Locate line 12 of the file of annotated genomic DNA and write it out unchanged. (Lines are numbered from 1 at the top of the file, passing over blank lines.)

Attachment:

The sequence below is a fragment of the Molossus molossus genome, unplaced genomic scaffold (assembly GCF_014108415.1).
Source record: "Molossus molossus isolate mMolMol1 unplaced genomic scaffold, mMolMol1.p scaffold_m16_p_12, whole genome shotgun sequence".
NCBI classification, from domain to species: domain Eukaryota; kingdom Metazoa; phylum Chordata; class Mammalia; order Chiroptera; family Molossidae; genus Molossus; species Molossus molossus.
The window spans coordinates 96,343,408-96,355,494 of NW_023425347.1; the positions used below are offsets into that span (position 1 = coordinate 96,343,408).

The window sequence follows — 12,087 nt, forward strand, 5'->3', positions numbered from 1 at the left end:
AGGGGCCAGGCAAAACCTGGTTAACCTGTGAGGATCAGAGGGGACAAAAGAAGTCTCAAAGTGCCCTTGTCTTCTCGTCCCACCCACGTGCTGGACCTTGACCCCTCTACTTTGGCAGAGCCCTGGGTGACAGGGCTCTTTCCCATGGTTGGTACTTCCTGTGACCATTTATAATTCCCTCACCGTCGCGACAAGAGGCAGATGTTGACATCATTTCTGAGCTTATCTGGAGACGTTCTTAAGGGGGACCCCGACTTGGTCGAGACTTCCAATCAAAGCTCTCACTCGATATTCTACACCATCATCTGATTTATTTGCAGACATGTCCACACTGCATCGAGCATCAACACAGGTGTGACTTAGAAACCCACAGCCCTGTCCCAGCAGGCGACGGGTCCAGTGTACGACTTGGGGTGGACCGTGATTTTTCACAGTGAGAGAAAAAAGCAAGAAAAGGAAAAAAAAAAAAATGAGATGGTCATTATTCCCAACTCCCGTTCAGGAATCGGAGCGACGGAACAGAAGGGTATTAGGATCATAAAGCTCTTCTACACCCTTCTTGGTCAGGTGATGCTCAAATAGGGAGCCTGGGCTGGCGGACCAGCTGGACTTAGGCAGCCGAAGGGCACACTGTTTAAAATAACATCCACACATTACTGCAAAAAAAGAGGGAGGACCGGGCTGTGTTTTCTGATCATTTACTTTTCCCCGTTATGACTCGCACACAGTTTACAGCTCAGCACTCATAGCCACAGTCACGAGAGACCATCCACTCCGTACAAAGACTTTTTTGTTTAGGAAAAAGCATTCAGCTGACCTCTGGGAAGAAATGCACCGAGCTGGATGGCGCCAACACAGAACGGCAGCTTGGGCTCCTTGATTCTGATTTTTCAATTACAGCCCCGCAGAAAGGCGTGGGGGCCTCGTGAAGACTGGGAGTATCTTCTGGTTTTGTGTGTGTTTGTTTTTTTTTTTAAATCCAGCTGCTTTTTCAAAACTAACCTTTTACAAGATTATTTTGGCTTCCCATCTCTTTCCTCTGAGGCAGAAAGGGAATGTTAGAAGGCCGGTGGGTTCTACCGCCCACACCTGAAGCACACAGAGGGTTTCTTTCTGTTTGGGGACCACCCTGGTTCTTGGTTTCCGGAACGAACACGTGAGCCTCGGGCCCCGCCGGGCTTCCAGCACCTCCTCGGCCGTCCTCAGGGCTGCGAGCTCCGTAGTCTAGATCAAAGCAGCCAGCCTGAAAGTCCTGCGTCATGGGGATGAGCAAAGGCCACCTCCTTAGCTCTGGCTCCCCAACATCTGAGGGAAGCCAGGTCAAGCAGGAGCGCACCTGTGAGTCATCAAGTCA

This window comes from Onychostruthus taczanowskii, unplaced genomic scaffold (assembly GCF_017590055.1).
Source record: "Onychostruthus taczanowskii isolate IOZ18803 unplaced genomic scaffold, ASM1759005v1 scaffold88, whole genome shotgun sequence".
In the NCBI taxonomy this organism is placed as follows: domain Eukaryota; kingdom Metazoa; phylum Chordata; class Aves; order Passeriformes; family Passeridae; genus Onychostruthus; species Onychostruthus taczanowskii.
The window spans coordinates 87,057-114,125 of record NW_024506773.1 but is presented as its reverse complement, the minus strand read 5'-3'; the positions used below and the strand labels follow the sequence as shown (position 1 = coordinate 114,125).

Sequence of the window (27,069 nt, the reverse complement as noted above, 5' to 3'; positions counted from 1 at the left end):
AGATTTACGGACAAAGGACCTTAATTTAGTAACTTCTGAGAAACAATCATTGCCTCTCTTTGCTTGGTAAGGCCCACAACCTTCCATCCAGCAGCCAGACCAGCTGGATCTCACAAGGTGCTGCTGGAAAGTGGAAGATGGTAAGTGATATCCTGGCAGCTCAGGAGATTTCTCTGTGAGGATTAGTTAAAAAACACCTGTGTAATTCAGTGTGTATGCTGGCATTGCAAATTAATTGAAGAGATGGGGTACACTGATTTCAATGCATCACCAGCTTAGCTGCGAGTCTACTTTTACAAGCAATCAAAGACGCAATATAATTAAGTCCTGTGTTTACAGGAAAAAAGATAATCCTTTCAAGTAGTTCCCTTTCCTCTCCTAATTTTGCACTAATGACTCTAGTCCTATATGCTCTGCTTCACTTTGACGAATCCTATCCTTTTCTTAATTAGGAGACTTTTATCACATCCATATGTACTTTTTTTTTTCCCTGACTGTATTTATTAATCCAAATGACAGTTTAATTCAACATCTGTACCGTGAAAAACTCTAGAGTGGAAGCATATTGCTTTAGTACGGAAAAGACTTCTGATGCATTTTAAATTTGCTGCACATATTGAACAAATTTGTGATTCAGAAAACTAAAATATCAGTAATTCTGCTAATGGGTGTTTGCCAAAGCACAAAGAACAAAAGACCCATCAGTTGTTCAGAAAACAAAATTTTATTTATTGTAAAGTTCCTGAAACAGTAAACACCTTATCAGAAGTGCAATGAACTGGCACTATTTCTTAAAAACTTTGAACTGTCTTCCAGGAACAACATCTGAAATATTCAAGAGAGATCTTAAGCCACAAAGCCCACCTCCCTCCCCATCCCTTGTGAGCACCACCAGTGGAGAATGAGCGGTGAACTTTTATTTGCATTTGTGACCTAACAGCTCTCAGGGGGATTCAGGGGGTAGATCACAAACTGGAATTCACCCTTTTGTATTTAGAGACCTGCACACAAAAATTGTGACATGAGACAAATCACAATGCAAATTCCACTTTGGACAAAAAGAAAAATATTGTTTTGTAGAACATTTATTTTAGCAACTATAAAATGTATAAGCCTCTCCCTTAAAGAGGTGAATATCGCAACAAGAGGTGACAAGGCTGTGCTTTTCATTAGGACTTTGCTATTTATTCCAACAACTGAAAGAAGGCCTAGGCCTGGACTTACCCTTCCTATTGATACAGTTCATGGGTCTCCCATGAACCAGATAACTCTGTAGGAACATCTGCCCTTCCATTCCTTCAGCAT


AGATTTACGGACAAAGGACCTTAATTTAGTAACTTCTGAGAAACAATCATTGCCTCTCTTTGCTTGGTAAGGCCCACAACCTTCCATCCAGCAGCCAGACCAGCTGGATCTCACAAGGTGCTGCTGGAAAGTGGAAGATGGTAAGTGATATCCTGGCAGCTCAGGAGATTTCTCTGTGAGGATTAGTTAAAAAACACCTGTGTAATTCAGTGTGTATGCTGGCATTGCAAATTAATTGAAGAGATGGGGTACACTGATTTCAATGCATCACCAGCTTAGCTGCGAGTCTACTTTTACAAGCAATCAAAGACGCAATATAATTAAGTCCTGTGTTTACAGGAAAAAAGATAATCCTTTCAAGTAGTTCCCTTTCCTCTCCTAATTTTGCACTAATGACTCTAGTCCTATATGCTCTGCTTCACTTTGACGAATCCTATCCTTTTCTTAATTAGGAGACTTTTATCACATCCATATGTACTTTTTTTTTTCCCTGACTGTATTTATTAATCCAAATGACAGTTTAATTCAACATCTGTACCGTGAAAAACTCTAGAGTGGAAGCATATTGCTTTAGTACGGAAAAGACTTCTGATGCATTTTAAATTTGCTGCACATATTGAACAAATTTGTGATTCAGAAAACTAAAATATCAGTAATTCTGCTAATGGGTGTTTGCCAAAGCACAAAGAACAAAAGACCCATCAGTTGTTCAGAAAACAAAATTTTATTTATTGTAAAGTTCCTGAAACAGTAAACACCTTATCAGAAGTGCAATGAACTGGCACTATTTCTTAAAAACTTTGAACTGTCTTCCAGGAACAACATCTGAAATATTCAAGAGAGATCTTAAGCCACAAAGCCCACCTCCCTCCCCATCCCTTGTGAGCACCACCAGTGGAGAATGAGCGGTGAACTTTTATTTGCATTTGTGACCTAACAGCTCTCAGGGGGATTCAGGGGGTAGATCACAAACTGGAATTCACCCTTTTGTATTTAGAGACCTGCACACAAAAATTGTGACATGAGACAAATCACAATGCAAATTCCACTTTGGACAAAAAGAAAAATATTGTTTTGTAGAACATTTATTTTAGCAACTATAAAATGTATAAGCCTCTCCCTTAAAGAGGTGAATATCGCAACAAGAGGTGACAAGGCTGTGCTTTTCATTAGGACTTTGCTATTTATTCCAACAACTGAAAGAAGGCCTAGGCCTGGACTTACCCTTCCTATTGATACAGTTCATGGGTCTCCCATGAACCAGATAACTCTGTAGGAACATCTGCCCTTCCATTCCTTCAGCAT